A focus on policy: Afghanistan

Parween Azimi

Two decades of war destroyed thousands of schools. The Ministry of Education (MoE) says hundreds of trained teachers emigrated or were killed. But education is seen as central to the modernisation of the Afghan state. "Equal access to quality education for all" is enshrined in the 2003 constitution and National Education Strategic Plan, 2006-10. Particular attention is paid to ethnic minorities and children identified as having special needs, and to compensating girls for discrimination during the Taliban era. Parween describes a recent initiative to include disabled children in mainstream schools in Kabul.

Challenges
The school enrolment rate for girls has risen from a little more then 0% in 2001 to 35% in 2006. In the 1990s a generation of children had little access to schooling. Now Afghanistan has one of the world's lowest literacy rates. The situation worsened when the Taliban outlawed the education of women and girls, although communities set up secret schools.

Enrolment targets are now 75% for boys and 60% for girls by 2015. Targets for disabled boys and girls are 45% and 30%, respectively. There has been a seven-fold increase in teacher numbers since 2001, but only 22% meet the national qualification grade.

A focus on policy and practice
The United Nations Development Programme (UNDP) has helped to develop education policy and has worked with schools to increase accessibility for all children. UNDP has encouraged the enrolment of disabled boys and girls. Involving parents in their children's education and challenging negative attitudes about disability are vital aspects of work.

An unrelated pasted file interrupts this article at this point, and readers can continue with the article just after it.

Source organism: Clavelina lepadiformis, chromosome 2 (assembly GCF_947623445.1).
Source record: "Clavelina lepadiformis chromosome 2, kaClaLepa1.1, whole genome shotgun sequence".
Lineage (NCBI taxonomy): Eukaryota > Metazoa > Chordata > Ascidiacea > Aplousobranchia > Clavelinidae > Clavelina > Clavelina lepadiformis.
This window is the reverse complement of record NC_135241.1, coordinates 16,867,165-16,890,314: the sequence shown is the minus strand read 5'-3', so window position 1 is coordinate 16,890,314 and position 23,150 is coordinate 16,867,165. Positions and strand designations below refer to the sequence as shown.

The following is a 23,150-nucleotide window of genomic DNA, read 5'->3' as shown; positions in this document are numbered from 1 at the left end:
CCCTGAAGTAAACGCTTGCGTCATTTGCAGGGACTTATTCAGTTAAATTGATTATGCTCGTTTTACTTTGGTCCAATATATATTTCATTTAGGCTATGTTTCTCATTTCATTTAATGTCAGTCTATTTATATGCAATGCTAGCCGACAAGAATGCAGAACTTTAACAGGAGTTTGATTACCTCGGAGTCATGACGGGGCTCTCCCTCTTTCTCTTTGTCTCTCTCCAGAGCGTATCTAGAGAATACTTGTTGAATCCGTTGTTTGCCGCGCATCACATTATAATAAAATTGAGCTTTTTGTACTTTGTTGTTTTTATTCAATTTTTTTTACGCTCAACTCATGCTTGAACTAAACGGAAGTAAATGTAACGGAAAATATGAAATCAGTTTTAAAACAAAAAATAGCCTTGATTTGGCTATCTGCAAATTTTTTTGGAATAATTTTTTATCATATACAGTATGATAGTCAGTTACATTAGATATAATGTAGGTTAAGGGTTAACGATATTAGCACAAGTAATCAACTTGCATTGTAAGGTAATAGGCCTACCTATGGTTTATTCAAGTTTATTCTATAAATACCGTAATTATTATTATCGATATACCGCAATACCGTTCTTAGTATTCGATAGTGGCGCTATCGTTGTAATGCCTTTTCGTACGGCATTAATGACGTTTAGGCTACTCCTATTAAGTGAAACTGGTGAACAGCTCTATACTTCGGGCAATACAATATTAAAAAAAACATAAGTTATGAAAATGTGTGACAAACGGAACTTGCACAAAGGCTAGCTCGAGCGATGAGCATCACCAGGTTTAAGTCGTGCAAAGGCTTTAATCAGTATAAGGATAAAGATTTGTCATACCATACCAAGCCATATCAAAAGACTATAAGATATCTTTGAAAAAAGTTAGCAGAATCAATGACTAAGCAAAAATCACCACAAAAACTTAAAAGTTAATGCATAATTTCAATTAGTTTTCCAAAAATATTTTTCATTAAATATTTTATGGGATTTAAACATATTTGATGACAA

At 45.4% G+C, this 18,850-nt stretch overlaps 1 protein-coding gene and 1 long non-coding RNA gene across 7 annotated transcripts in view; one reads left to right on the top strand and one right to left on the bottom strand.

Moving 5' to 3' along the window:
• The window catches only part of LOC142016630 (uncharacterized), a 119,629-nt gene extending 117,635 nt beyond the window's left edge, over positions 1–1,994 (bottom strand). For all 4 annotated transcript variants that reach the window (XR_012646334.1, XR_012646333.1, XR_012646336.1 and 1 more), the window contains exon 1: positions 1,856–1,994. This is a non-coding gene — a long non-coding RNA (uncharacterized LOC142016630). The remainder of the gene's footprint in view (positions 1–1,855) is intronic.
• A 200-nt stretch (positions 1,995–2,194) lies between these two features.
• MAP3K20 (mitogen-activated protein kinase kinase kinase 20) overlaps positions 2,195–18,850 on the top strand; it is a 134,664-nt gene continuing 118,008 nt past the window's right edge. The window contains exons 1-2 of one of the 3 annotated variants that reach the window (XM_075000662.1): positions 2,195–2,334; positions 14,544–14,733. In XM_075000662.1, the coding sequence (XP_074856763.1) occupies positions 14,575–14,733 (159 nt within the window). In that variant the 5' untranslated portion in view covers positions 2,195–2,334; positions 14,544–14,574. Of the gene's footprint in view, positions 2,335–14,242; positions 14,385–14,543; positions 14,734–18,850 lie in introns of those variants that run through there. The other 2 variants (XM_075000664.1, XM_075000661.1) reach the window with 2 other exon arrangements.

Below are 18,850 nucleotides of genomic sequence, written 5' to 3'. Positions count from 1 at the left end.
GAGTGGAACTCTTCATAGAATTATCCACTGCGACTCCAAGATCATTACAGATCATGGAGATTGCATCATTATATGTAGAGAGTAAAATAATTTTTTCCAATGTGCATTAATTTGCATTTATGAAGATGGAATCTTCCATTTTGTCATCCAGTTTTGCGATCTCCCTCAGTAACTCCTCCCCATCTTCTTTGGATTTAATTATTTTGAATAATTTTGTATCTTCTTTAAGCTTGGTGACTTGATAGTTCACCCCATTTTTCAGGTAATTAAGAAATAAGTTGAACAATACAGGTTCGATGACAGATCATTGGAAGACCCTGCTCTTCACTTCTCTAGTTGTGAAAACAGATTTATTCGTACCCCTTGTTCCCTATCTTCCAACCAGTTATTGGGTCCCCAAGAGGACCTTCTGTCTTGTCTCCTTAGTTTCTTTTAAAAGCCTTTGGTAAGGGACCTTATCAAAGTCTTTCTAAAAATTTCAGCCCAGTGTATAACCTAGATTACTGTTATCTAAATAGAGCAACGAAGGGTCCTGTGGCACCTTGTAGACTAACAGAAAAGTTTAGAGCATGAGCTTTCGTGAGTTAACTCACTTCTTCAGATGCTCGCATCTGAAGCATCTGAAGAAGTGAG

Three mainstream schools in Kabul were chosen to take part in a UNDPsupported programme which included 32 disabled learners (the programme is now also supported by UNICEF, UNESCO, UN Mine Action Centre for Afghanistan and the MoE). Parents and teachers were initially sceptical. Teachers liked the idea of inclusive education, but were unsure how it would work in reality. They thought extra resources would be required, and learners with intellectual impairments would be disruptive, bullied, and unable to learn.

Inclusive education is the only way to reach the 196,000 disabled children of school age.

Teacher-parent relations
A problem-solving approach meant parents and teachers worked together to analyse barriers faced by disabled children. Teachers learned more about medical aspects of disability. Parents of disabled children were visited by medical specialists and teachers with advice on supporting their children at home.

Teachers and parents were not used to collaborating. Parents saw no need to participate in their child's schooling and viewed teacher involvement in the community as intrusive. But they became more supportive when they saw the benefits of the programme. Co-operation became seen as crucial for success, as parents often had to go to great lengths to bring their children to school.

Promoting incluive classroom environments

Play was recognised as developing physical, social and intellectual capacity in all children.

Resource persons were trained by the MoE (supported by UNICEF) to facilitate understanding of inclusive education. Teacher training sought to challenge attitudes, encouraging difference to be valued and disabled children to be accepted in class. By evaluating their existing teaching methods, teachers discovered new educational approaches, e.g.:

Response to the programme
The final evaluation showed that:

Parween Azimi is the focal point for inclusive education at the Ministry of Education, through UNESCO Afghanistan. She can be contacted at: .

 


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